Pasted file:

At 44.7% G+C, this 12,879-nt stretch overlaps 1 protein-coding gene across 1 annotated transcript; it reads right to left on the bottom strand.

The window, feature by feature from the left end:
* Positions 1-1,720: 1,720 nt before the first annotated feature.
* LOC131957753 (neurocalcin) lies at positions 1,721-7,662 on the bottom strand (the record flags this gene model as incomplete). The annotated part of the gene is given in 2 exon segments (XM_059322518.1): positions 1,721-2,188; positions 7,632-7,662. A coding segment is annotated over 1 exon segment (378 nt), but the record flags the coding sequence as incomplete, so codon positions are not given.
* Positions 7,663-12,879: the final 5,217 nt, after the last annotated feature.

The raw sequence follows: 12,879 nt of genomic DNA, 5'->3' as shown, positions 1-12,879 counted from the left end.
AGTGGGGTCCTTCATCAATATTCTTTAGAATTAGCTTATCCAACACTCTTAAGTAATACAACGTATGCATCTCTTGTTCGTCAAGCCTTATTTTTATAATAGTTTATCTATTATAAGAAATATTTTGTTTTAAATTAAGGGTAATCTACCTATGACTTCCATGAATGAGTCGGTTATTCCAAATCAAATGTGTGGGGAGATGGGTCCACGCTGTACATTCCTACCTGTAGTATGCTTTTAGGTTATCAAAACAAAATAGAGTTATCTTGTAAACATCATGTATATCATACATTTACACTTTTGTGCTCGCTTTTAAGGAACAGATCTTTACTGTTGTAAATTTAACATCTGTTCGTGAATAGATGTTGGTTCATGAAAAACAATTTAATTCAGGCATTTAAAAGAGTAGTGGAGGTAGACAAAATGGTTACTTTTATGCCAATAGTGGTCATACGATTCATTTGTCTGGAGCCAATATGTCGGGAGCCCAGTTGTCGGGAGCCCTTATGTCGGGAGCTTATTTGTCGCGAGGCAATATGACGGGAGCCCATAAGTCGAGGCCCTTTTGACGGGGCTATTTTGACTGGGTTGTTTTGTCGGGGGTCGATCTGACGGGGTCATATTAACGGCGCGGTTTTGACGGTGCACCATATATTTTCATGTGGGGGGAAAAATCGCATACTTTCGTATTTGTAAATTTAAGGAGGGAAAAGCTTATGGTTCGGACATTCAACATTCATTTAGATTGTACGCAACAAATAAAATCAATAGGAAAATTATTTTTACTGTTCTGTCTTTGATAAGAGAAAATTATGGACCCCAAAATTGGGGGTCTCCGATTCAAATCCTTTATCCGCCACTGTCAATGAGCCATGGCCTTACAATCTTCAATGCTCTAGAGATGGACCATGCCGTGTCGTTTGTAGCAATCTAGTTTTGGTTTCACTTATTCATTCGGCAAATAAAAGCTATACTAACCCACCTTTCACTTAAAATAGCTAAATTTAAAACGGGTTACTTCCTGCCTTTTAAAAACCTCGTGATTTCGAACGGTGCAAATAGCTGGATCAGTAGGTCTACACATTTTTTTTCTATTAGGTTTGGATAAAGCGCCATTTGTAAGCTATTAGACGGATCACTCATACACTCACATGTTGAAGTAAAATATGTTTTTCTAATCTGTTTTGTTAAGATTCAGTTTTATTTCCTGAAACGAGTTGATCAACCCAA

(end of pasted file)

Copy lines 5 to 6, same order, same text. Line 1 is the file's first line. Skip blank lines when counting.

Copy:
* Positions 7,663-12,879: the final 5,217 nt, after the last annotated feature.

The raw sequence follows: 12,879 nt of genomic DNA, 5'->3' as shown, positions 1-12,879 counted from the left end.